Covid-19: England faces four-week lockdown restrictions
England faces a month of nationwide lockdown restrictions from Thursday after Boris Johnson detailed new plans in a bid to combat coronavirus.
Pubs, restaurants, gyms and non-essential shops will close, the prime minister said, but schools, colleges and universities can stay open.
Mr Johnson is expected to deliver a statement in the Commons on Monday.
The announcement has sparked anger from some Tory MPs, and business leaders have warned of a "bleak midwinter".
Writing in the Sunday Telegraph, former Conservative leader Sir Iain Duncan Smith accused the prime minister of "giving in to the scientific advisers".
Sir Iain said the Scientific Advisory Group for Emergencies (Sage) had "pressurised" the government into taking this decision, with its members "publicly lecturing" the government.
He urged Mr Johnson not to continue "encouraging businesses to reopen only to force them to lock down again".
Under the new restrictions:
People are being told to stay at home unless they have a specific reason to leave, such as work which cannot be done from home and education.
And people are also allowed to leave home for exercise medical reasons, food and other essential shopping and providing care for vulnerable people or for volunteering
Meeting indoors or in private gardens will not be allowed.
But individuals can meet one other person from another household outside in a public place.
Pubs, bars, restaurants and non-essential retail across the nation will close but takeaways and click-and-collect shopping can remain open.
Leisure and entertainment venues, including gyms, will also close.
Construction sites and manufacturing workplaces can remain open
People are still allowed to form support bubbles.
Children can move between homes if their parents are separated.
Clinically vulnerable people are asked to be "especially careful" but people are not being asked to resume shielding.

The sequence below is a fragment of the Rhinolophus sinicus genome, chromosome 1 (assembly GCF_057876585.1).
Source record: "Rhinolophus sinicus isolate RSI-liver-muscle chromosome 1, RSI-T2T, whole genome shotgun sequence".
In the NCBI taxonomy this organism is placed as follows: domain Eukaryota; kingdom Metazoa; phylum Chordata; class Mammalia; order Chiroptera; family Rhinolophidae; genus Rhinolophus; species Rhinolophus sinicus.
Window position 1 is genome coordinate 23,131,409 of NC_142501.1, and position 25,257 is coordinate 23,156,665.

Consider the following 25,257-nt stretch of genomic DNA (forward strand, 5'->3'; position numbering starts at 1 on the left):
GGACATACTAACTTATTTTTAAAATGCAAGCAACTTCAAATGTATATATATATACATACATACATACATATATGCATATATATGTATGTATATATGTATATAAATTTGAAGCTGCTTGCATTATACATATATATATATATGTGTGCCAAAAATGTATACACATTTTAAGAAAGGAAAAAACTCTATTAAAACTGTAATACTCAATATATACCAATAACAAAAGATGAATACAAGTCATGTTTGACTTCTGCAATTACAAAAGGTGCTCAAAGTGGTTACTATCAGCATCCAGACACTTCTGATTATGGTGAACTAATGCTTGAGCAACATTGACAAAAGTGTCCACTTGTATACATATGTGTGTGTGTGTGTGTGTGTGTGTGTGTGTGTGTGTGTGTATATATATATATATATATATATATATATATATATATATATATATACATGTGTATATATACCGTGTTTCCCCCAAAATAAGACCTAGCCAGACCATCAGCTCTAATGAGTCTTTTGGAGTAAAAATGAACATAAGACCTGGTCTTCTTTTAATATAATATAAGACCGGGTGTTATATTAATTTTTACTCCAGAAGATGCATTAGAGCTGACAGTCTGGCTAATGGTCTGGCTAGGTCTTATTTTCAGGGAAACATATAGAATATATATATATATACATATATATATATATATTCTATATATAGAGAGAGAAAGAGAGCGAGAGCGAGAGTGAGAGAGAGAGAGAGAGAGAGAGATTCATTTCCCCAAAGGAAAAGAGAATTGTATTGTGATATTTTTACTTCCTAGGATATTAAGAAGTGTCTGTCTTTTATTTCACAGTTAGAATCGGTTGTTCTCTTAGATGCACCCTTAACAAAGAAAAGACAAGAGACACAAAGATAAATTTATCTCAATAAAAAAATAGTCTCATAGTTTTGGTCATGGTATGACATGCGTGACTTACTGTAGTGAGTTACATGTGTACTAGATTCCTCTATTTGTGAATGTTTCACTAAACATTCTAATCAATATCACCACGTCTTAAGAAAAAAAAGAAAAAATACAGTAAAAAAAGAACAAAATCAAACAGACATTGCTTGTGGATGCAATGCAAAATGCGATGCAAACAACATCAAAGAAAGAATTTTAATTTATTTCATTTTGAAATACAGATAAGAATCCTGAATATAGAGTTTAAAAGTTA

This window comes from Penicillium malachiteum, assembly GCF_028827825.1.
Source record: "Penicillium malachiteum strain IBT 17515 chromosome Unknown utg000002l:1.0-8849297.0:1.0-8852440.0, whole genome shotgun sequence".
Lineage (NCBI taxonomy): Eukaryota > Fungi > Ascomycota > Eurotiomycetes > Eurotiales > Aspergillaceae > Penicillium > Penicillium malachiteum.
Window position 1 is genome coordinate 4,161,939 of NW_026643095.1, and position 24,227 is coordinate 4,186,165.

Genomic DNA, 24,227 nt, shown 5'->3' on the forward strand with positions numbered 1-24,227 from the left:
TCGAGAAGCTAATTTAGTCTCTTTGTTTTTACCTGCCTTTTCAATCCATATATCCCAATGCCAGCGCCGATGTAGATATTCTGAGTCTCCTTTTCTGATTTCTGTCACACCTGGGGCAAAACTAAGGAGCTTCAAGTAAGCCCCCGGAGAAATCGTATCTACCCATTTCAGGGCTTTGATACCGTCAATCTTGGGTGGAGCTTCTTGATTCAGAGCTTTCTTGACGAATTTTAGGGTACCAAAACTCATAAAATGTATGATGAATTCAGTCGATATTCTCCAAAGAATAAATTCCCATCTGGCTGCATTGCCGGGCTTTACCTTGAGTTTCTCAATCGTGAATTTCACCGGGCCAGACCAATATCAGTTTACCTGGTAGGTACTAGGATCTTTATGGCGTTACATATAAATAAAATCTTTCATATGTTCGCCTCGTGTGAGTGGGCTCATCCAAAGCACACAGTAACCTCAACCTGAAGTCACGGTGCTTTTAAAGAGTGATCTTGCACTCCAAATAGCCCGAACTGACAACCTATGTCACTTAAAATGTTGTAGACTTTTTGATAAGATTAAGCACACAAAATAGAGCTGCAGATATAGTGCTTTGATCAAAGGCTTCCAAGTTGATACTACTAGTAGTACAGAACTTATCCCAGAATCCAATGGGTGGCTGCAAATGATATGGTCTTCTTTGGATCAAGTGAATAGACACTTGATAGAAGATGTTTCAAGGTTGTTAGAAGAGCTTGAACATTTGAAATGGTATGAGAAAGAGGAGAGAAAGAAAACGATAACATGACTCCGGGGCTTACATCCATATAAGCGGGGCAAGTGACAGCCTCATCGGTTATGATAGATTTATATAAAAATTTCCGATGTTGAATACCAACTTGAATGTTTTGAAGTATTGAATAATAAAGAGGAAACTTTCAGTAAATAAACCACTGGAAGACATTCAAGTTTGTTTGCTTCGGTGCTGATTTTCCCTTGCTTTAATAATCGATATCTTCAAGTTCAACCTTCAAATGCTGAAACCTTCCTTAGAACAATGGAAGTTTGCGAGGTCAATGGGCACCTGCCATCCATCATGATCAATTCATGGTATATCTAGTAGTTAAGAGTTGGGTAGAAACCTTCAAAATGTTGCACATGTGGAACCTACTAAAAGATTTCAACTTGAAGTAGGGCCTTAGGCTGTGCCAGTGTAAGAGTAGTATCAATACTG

Hours before the furlough scheme was due to end, the government said that it would be extended until December, covering 80% of employee wages.
Dame Carolyn Fairbairn, Confederation of British Industry director general, said extending furlough was a "vital step", adding that affordable mass testing would be the "game-changer" for businesses, enabling more companies to stay open.
She said: "For many businesses, a second national lockdown marks the start of a bleak midwinter."
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Richard Burge, chief executive of London Chamber of Commerce, said businesses were back in "survival mode" and that details of a support package must accompany the restrictions when put before Parliament.
He welcomed the 80% furlough scheme, but said grants should be made available, and bank interest and charges should be suspended.
Both the chief executive of the British Retail Consortium, Helen Dickinson, and the chief executive of the New West End Company, Jace Tyrrell, described the lockdown as a "nightmare before Christmas".
Meanwhile, travel firms have warned of a "complete shutdown" across the industry when England goes into lockdown again and have called for the government to support the sector.
When the "stay at home" order comes into effect from Thursday, travel and overnight stays in the UK and abroad will be restricted.
Boris Johnson's announcement of a national lockdown for England prompted anger and frustration from some conservative MPs.
One described the handling and timing of the plan as a "shambles" and another said the case for lockdown presented by the prime minister had been "underwhelming".
A member of the government said the prime minister's reputation was at "rock bottom" on the backbenches.
In the Sunday Telegraph Sir Iain Duncan Smith said the PM was "giving in to the advice of his scientific advisors" and warned of "dire consequences" for the economy.
Earlier, vice chairman of the backbench 1922 committee Sir Charles Walker said the lockdown would be "utterly catastrophic" and that "come spring we won't have a first world economy any more… our hospitality industry will be finished".
Mr Johnson is facing criticism for not acting sooner after government advisers called for a short lockdown in September.
Labour leader Sir Keir Starmer said the government has "finally taken the decision it should have taken weeks ago", and indicated the party would support the lockdown in a Commons vote, which is expected to take place on Wednesday.
Because of the delay, "the lockdown will be longer, it'll be harder and there's a human cost which will be very, very real," Sir Keir said.
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The British Medical Association also said it was "regrettable that warnings from Sage were not actioned as long ago as 21 September".
Meanwhile, teaching unions in England said that schools urgently need new safety measures, such as moving to a rota system and smaller class sizes.
Prof Neil Ferguson, whose modelling was crucial to the decision to impose the first lockdown, said keeping universities and schools open meant infections would decrease more slowly this time. bbc